The eighteenth-century looms traditionally used by the Bevilacqua family to weave their prized jacquards of rare splendour are still used today by Emanuele Bevilacqua, son and grandson of Mario and Luigi respectively.
At 24 years of age, he turned to the study and creation of ciselé velvet, an art he learned after his classical studies, from Angelo Falomo, the last great craftsman of the technique. His expertise and experience have enabled a growing number of looms to be restored and put back into operation to rediscover old long forgotten techniques. Not just a master of the art but also a designer, he oversees the creative development of his collections, from the sketch to the weave pattern to the punch cards for the Jacquard loom, which for small-scale designs are still produced by hand on special boards. Since 2003 he has also produced velvets woven on rod looms, focusing above all on furnishing fabrics for use in interior design.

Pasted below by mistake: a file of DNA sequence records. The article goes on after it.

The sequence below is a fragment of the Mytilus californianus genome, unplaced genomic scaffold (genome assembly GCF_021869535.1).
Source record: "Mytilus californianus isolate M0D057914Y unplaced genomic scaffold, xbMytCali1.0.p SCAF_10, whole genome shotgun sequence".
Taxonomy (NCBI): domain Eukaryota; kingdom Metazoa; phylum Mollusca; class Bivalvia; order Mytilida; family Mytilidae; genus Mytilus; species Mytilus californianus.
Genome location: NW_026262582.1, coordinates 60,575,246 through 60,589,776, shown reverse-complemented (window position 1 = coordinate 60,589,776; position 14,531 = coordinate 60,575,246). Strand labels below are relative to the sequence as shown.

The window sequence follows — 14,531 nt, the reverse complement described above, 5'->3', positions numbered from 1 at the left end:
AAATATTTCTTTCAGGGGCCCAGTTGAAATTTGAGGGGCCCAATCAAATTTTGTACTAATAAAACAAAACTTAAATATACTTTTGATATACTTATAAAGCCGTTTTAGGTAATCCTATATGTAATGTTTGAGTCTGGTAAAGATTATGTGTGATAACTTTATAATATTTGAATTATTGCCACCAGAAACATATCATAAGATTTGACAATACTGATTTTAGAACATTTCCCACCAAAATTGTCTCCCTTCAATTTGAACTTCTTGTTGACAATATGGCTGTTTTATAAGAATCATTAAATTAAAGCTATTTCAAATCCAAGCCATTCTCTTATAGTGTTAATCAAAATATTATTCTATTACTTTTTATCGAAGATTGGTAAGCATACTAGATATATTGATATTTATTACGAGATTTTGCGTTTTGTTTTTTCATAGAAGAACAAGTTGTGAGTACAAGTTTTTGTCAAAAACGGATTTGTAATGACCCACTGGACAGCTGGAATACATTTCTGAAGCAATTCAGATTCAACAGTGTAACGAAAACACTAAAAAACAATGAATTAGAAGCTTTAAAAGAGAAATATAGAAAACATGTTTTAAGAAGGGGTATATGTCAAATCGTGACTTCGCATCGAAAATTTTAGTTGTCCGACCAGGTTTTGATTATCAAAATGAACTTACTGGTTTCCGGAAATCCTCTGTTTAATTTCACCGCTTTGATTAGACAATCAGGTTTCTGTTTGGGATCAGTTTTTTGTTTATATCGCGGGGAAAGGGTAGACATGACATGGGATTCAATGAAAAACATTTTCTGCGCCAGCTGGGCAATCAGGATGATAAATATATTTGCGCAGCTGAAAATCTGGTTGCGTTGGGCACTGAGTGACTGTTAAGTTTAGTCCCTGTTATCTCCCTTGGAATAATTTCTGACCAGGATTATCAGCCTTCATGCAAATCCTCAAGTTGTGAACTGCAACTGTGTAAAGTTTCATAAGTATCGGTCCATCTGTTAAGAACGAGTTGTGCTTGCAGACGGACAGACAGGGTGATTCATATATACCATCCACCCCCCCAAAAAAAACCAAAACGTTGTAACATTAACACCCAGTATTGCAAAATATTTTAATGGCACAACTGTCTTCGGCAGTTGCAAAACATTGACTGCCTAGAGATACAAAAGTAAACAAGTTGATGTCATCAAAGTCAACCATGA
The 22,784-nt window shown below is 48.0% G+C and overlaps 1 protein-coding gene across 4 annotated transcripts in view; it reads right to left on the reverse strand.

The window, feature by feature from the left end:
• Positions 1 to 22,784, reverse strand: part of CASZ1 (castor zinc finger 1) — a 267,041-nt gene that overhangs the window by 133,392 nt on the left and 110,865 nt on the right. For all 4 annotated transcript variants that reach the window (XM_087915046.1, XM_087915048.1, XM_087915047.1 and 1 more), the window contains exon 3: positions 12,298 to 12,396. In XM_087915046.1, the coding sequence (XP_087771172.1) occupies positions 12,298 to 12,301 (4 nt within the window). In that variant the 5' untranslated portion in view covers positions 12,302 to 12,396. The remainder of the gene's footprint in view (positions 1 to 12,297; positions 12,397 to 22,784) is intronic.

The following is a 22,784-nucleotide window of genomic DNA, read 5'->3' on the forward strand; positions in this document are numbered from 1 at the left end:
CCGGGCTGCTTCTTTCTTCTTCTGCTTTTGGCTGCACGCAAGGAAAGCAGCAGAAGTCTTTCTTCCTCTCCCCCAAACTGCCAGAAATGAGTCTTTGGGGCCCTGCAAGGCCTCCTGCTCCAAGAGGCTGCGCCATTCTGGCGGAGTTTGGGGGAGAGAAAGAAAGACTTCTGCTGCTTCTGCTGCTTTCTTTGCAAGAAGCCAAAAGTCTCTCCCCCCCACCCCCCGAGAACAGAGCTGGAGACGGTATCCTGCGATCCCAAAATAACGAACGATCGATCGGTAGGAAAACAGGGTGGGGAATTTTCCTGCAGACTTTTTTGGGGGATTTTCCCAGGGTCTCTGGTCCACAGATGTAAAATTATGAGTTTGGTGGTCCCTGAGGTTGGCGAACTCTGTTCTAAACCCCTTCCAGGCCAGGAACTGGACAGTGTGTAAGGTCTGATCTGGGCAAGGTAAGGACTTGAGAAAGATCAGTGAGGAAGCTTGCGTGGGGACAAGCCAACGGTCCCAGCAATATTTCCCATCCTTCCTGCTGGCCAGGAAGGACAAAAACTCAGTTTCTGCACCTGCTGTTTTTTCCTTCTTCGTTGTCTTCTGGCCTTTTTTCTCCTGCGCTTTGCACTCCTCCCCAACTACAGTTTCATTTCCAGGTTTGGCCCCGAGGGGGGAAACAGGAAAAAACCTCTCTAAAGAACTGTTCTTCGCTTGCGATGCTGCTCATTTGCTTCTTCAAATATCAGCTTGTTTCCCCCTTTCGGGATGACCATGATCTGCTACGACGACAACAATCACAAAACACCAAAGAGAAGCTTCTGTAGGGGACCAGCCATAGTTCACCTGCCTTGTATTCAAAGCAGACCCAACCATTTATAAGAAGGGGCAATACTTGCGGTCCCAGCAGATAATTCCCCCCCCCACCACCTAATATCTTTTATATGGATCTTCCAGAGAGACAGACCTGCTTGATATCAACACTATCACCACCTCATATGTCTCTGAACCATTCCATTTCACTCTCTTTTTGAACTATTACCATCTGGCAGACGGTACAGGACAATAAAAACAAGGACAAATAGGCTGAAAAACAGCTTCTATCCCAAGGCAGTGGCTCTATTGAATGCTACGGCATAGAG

It was his idea to create the Luigi Bevilacqua collection, bringing the use of hand-operated looms to the world of haute couture to produce prestigious hand-crafted fabrics that satisfy the fast turnover times demanded by the world of fashion and modern textile manufacturing.
Bevilacqua’s ciselé velvets cover chairs in the Kremlin. A loom had to be prepared specially to produce the 60-cm grotesque motif (which normally has a repeat of 30cm).
Exhibitions and Presentations
Exhibition “The Spirit of Tradition. Eight Centuries of Venetian Velvets at the Tessitura Bevilacqua”, Palazzo Ducale, Venice.
Exhibition “Venice and Istanbul: A Glorious Woven Relationship”, Topkapi Palace, Istanbul.
55th Venice Biennale International Art Exhibition, “Silk Map”, Venice Pavilion.